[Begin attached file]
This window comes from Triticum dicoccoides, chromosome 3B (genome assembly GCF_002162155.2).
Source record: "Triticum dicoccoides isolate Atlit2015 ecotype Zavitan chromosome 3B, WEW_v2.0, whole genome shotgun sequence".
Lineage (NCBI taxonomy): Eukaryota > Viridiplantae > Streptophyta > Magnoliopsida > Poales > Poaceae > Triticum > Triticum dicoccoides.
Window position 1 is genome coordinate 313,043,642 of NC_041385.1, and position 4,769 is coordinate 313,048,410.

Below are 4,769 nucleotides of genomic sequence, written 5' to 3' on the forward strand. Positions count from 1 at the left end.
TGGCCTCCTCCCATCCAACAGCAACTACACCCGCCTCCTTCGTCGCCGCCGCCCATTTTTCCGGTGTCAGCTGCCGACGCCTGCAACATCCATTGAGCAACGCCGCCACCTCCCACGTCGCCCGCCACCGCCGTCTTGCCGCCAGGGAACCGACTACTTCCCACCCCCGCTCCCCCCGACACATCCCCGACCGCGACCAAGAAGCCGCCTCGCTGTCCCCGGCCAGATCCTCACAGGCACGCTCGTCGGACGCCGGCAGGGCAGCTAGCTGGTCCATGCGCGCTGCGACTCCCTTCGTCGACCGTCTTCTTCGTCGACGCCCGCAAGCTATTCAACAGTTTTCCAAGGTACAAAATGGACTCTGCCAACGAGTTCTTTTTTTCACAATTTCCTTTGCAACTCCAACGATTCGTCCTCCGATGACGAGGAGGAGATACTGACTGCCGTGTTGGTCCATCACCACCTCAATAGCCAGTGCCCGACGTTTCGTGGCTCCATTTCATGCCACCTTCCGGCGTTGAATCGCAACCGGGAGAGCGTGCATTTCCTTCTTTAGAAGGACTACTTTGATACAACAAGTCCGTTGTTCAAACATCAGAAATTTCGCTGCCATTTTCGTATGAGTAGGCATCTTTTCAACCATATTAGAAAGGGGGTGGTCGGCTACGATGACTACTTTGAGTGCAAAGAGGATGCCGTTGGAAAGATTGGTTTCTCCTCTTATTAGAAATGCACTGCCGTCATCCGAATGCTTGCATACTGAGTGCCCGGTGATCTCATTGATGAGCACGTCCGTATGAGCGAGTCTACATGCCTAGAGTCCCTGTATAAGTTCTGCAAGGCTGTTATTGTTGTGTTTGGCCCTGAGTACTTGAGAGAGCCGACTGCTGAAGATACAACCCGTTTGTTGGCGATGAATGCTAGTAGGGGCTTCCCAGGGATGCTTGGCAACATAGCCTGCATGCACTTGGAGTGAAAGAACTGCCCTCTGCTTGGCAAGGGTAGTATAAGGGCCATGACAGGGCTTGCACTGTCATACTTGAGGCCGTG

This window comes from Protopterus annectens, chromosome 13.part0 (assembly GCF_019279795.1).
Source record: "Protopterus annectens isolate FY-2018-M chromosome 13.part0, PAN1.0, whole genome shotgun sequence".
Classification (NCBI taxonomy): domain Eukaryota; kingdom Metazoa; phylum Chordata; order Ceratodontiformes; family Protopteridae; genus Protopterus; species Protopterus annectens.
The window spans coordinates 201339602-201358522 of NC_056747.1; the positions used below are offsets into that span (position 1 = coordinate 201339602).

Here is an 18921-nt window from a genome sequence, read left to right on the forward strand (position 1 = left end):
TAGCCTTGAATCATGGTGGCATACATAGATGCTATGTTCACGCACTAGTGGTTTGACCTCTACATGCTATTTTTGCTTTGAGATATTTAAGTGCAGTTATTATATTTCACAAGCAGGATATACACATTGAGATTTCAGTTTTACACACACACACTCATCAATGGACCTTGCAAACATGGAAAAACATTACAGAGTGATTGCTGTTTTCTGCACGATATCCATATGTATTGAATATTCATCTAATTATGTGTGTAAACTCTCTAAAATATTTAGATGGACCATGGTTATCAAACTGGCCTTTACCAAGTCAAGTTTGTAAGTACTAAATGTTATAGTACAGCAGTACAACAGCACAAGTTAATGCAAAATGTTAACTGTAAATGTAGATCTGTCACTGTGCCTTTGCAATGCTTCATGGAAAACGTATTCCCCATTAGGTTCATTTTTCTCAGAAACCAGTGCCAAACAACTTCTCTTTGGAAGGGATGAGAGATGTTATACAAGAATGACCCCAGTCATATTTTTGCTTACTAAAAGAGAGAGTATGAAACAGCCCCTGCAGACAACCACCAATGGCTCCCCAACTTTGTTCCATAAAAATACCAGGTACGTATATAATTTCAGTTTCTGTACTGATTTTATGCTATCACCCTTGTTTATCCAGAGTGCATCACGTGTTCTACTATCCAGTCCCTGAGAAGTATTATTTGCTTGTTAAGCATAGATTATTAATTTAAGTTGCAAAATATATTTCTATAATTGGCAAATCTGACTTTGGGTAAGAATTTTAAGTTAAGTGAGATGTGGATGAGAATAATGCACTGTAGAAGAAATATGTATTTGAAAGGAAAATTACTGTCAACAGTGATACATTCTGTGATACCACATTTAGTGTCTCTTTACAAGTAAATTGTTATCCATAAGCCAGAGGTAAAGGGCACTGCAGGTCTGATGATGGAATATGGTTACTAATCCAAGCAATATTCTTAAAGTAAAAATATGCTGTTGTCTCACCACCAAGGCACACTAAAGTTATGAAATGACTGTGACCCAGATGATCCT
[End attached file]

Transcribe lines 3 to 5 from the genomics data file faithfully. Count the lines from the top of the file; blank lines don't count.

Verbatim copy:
Lineage (NCBI taxonomy): Eukaryota > Viridiplantae > Streptophyta > Magnoliopsida > Poales > Poaceae > Triticum > Triticum dicoccoides.
Window position 1 is genome coordinate 313,043,642 of NC_041385.1, and position 4,769 is coordinate 313,048,410.

Below are 4,769 nucleotides of genomic sequence, written 5' to 3' on the forward strand. Positions count from 1 at the left end.